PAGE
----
# A Gentle Introduction to iGeom¶

iGeom is an interface for working with continuous geometry (e.g. CAD files). Geometries are composed of sets of entities, such as vertices, edges, faces or volumes, with tags associated with these entities or sets. Below, we’ll go through some of the basics of working with the iGeom interface to query and manipulate geometric data.

## “Hello, World!”¶

To illustrate the most basic usage of iGeom, let’s start with a simple “Hello, world!” script, run from the interactive shell. If you’ve read A Gentle Introduction to iMesh, this should be eerily familiar to you. To recap, we’ll just load a file and print out how many entities are contained in that file:

```>>> from itaps import iBase, iGeom
>>> geom = iGeom.Geom()
>>> geom.getNumOfType(iBase.Type.all)
256
```

This simple script contains the basic elements that we’ll see in most PyTAPS programs: we import the iBase and iGeom modules, create a Geom instance, and then do some work with that instance.

## Creating Entities¶

Sometimes, we’ll also want to create new entities in our geometry. iGeom supports creation of a variety of primitive geometric types. Let’s try creating a cube of side length 1 (a “brick”):

```>>> from itaps import iBase, iGeom
>>> geom = iGeom.Geom()
>>> brick = geom.createBrick(1, 1, 1)
>>> print geom.getNumOfType(iBase.Type.all)
27
```

Notice that even though we only created one entity, iGeom reports that we now have 27 entities in our geometry. This is because iGeom implicitly creates the necessary lower-dimensional entities (1 volume + 6 faces + 12 edges + 8 vertices = 27 entities).

Note

For a full list of the creation methods supported in iGeom, consult Creation Methods.

## Getting Entity Data¶

Continuing from above, we have a brick in our geometry, but where did iGeom put it? To determine this, we can print out the coordinates of its vertices:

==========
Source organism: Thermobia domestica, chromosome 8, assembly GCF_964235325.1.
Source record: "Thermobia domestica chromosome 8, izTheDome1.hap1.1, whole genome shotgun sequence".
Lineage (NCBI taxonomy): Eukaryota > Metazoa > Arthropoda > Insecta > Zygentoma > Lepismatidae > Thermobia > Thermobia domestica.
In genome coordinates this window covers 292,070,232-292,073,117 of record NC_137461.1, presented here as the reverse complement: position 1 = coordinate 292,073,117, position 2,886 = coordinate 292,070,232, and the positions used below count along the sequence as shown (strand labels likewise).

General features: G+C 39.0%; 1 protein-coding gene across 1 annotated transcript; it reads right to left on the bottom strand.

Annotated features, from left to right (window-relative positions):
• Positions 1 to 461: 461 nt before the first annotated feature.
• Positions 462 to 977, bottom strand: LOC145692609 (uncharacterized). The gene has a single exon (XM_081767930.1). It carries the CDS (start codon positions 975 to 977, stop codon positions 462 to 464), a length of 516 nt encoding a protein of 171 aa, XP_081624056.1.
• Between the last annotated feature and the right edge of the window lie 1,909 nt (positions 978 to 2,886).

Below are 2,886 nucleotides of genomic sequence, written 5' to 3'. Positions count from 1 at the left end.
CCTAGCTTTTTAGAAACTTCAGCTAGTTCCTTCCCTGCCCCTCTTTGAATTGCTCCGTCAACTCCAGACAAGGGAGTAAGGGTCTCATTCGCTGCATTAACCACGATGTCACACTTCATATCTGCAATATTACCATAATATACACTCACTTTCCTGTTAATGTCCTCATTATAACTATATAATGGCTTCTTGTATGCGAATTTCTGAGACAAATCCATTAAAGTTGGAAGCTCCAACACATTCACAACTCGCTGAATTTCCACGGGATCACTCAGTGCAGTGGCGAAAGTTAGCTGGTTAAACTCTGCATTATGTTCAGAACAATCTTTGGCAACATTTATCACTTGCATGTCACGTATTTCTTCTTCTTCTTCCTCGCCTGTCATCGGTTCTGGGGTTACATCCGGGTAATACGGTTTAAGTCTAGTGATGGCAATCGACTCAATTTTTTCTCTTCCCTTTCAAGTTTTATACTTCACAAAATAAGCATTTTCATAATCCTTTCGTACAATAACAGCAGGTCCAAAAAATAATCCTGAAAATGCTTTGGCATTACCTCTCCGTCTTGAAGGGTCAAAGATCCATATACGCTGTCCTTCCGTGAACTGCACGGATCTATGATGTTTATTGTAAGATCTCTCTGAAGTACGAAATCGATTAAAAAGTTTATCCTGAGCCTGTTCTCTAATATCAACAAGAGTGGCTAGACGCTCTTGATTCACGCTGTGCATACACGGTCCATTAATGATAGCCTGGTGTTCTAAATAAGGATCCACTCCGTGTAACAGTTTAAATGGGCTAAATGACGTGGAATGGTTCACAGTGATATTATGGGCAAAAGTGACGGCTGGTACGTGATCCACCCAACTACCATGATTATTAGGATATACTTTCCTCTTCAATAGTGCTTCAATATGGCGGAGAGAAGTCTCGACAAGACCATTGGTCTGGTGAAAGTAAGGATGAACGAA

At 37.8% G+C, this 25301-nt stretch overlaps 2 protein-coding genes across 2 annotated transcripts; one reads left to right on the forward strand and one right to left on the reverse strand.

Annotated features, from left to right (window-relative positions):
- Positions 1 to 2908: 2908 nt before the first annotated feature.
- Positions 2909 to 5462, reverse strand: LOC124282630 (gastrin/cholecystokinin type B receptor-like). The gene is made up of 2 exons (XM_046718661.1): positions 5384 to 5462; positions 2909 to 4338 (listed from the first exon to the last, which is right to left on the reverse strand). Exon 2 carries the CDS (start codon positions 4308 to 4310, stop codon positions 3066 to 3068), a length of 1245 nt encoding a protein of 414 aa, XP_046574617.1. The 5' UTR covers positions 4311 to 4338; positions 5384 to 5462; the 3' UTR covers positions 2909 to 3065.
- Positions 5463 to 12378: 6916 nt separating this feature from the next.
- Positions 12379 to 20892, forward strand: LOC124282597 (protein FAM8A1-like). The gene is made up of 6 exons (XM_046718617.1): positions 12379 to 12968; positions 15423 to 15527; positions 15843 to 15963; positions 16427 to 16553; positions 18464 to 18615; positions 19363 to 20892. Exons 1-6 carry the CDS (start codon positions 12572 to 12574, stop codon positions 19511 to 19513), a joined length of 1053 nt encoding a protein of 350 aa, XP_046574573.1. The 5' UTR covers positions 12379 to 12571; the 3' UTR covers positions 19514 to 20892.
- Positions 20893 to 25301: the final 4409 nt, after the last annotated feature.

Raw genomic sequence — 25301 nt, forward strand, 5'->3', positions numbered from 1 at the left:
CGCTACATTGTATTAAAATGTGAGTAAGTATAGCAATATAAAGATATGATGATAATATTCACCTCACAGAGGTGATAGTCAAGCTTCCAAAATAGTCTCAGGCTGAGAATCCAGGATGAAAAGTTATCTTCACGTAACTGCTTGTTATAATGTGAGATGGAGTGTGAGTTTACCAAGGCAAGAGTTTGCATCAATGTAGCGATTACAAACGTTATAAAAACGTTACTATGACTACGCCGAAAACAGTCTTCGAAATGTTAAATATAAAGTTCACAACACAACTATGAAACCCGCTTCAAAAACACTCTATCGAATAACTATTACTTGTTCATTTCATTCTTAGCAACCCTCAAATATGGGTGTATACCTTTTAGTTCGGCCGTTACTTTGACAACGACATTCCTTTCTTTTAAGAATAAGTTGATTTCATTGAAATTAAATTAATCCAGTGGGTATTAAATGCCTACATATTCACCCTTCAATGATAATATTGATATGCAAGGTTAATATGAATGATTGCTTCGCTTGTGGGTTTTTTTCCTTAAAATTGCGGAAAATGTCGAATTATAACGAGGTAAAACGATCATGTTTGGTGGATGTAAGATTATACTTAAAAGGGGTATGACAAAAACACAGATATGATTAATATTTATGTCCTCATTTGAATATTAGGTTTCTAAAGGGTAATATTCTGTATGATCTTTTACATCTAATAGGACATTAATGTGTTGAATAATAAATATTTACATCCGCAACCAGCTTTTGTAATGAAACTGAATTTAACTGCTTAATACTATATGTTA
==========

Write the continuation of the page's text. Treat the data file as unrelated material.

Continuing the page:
```>>> verts = geom.getEntAdj(brick, iBase.Type.vertex)
>>> coords = geom.getVtxCoords(verts)
>>> for i in coords:
...     print i
...
[ 0.5 -0.5  0.5]
[ 0.5  0.5  0.5]
[-0.5  0.5  0.5]
[-0.5 -0.5  0.5]
[ 0.5  0.5 -0.5]
[ 0.5 -0.5 -0.5]
[-0.5 -0.5 -0.5]
[-0.5  0.5 -0.5]
```

From this, we can see that the brick is centered at the origin. To figure this out, we first had to get the vertices adjacent to the brick and then get the coordinates of those vertices.

## Transforming Entities¶

As we saw above, our brick was created at the origin. In fact, this is the case for all the various creation methods. In order to center the brick on some other coordinate, we need to transform the entity:

```>>> geom.moveEnt(brick, [0.5, 0.5, 0.5])
>>> coords = geom.getVtxCoords(verts)
>>> for i in coords:
...     print i
...
[ 1.  0.  1.]
[ 1.  1.  1.]
[ 0.  1.  1.]
[ 0.  0.  1.]
[ 1.  1.  0.]
[ 1.  0.  0.]
[ 0.  0.  0.]
[ 0.  1.  0.]
```

Note

For a full list of the transformation methods supported in iGeom, consult Transformation Methods.

## Working With Arrays¶

Many iGeom functions accept either single values for arguments or arrays of values. In general, the same function is used in both cases; we’ve already seen this work with getVtxCoords() above. In this case, the function returns an array of the results and is equivalent to (except getVtxCoords() returns a NumPy array instead of a list):

```coords = []
for v in verts:
coords.append(geom.getVtxCoords(v))
```

However, when using getEntAdj() above, you may have noticed that we passed in a single entity and got back an array of entities. hen what happens if we pass in an array of entities? Does it return an array of arrays? Well, not quite. In fact, when called with an array of entities as input, getEntAdj() returns an OffsetListSingle instance.

Offset lists are jagged 2-dimensional arrays implemented as a 1-D array of data and an array of offsets into that data. However, most of the time we can just treat these as jagged arrays:

```>>> from itaps import iBase, iGeom
>>> geom = iGeom.Geom()
>>> brick = geom.createBrick(1, 1, 1)
>>> geom.moveEnt(brick, [0.5, 0.5, 0.5])
>>> for v in verts:
...     print geom.getVtxCoords(v).tolist()
...
[[1.0, 0.0, 1.0], [1.0, 1.0, 1.0], [0.0, 1.0, 1.0], [0.0, 0.0, 1.0]]
[[1.0, 1.0, 0.0], [1.0, 0.0, 0.0], [0.0, 0.0, 0.0], [0.0, 1.0, 0.0]]
[[0.0, 0.0, 1.0], [0.0, 0.0, 0.0], [1.0, 0.0, 0.0], [1.0, 0.0, 1.0]]
[[0.0, 1.0, 1.0], [0.0, 1.0, 0.0], [0.0, 0.0, 0.0], [0.0, 0.0, 1.0]]
[[1.0, 1.0, 1.0], [1.0, 1.0, 0.0], [0.0, 1.0, 0.0], [0.0, 1.0, 1.0]]
[[1.0, 0.0, 1.0], [1.0, 0.0, 0.0], [1.0, 1.0, 0.0], [1.0, 1.0, 1.0]]
```

## Sets and Tags¶

To learn about how to work with sets and tags, continue on to Working With Sets and Tags.